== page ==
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Just like everyone else, I also have the need to remodel both the inside and out on occasion. As much as I enjoy the finished product, it is often painful to go through the process. Having your home turned upside down during this time is stressful for all. I remodeled our yard here in Lakewood in September 2001, which of course was in the middle of one of the darkest times in our history. The yard was very basic both front and back, but being in the business and having all the resources at my disposal, we decided to tackle both the front and back and really capture some much-needed living space.

13 years ago the material of choice was flagstone, so I jumped on the bandwagon with everybody else and did both my front courtyard and backyard in that material. I installed a putting green, two water features, an above ground spa with surround, a fire pit, lots of tropical plants because I’d like to live in a lush environment and some great lighting. It turned out to be one of the best decisions we’ve ever made and have spent thousands of hours in our backyard as an extension of our living space. Well it was time to do it again. Of course it all started with, “honey I think we need new carpet”, but as you know it never ends there. Before you know it, we bought new furniture and painted the entire inside of the house. It was then time to move to the outside, so I put together a new plan and did it all over again.

As I’ve mentioned many times before, it all starts with a master plan. I knew I did not need to demo everything because there were several items I wanted to keep. The most important thing to us was a large and solid shade structure. For more than a decade we survived with those portable gazebos you buy at the local home improvement center to go over our back table for shade. They only last a couple of years as you know before the fabric fades in our hot summer sun and monsoons end up tearing it apart when it gets fragile. The Ramada I wanted to build was 16 feet wide by 16 feet long and was attached at our roofline. The top of the roof is conventional rolled asphalt which is necessary when the pitch of the roof is not very steep, but I did not want to use drywall and paint for the ceiling. It never holds up well in Arizona whether so I decided to use tongue and groove wood. I also did not want to do conventional support posts so I designed small masonry pillars approximately 2 feet tall and did my main supports with wooden Vega poles that I stained along with the tongue and groove ceiling. I also installed a ceiling fan with light and had that on a dimmer switch. We then stained all the wood because that last much longer than paint.

I installed a high-pressure misting system around the Ramada perimeter which I am anxious to try out this summer. Our outdoor television was mounted under the Ramada on the exterior wall of the house and I had an A/V company come in to install the TV and a nice set of outdoor speakers.

Designing it this way keeps the TV high and dry all the time and remains outdoors 24/7. The Ramada now provides us twice the shade as the portable structure did and of course aesthetically, it is much more pleasing to the eye. Our pool had cool deck around it and we had a flagstone patio as our main deck source for all those years. The new “IT” material is travertine, so I did the pool and our main patio all in that material. It is a Mexican Noche color and I chose three different sizes set in a random pattern. This is one of the most popular colors and patterns being sold in travertine today. What a difference it made! Blending those two surfaces into one large patio of the same material made the yard look larger and feel larger. The fire pit used to be round and made of stacked flagstone, but I made it slightly larger and square and capped it in travertine. I also had a custom iron wood grate made by one of my contractors to support the wood I burn in it.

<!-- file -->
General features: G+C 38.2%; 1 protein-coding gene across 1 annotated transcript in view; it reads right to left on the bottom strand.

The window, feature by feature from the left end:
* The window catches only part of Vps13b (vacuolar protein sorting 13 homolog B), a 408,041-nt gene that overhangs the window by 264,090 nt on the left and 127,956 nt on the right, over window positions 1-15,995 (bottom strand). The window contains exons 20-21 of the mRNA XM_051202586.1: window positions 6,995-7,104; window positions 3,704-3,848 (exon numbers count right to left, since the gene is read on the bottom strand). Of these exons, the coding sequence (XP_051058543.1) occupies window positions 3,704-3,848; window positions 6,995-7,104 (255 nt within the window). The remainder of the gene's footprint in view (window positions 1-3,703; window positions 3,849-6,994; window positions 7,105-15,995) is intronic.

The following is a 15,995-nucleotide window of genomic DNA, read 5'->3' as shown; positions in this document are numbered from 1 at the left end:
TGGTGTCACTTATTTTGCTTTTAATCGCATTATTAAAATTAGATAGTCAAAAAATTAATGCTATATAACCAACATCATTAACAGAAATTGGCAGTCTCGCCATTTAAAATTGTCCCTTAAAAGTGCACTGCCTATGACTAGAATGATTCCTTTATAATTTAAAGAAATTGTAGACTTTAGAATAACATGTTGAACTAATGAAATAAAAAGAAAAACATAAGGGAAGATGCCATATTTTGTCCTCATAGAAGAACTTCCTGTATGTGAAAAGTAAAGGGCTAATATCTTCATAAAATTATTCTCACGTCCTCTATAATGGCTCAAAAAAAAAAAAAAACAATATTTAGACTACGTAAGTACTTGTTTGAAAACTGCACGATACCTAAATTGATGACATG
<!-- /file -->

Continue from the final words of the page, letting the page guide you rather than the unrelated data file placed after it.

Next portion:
I loved having a putting green all those years and love the green element of grass without the maintenance so I removed the old turf which was over 13 years old now and slightly faded and replaced it with new material. Technology has come a long way in that department and putting green has never looked better. The fringe has a realistic look and feels and the putting green rolls true like a real golf green. The spa we purchase 13 years ago is in fantastic condition. The surround was a combination of flagstone on all the wall caps and stair treads and the vertical surfaces were stuccoed and painted to match the house. Because stone veneer is so popular and goes well with travertine I decided to give the spa a much-needed facelift. As you can see from these photos, it really makes a difference. New LED lighting was installed throughout the yard on all palm and tree canopies as well as inset lights in the steps to the spa. I took out a few old plants, not many but the ones that looked a little weary, added a few vines and before you know it, we were finished. What started with just a new carpet in the house turned into a very expensive inside and outside remodel, but since this is a home we will keep in our portfolio and use as one of our vacation homes for the next 30 years, we both couldn’t be happier with the results or the investment we made. As I have said before, everything we do when we remodel anything comes down to budget. Establish one first, do a little research, and come up with a design direction and there is nothing you can’t accomplish. If you are thinking about doing your own front or back yard remodel, don’t forget at Outside Living Concepts all consultations are free. Please visit our website at for more information.

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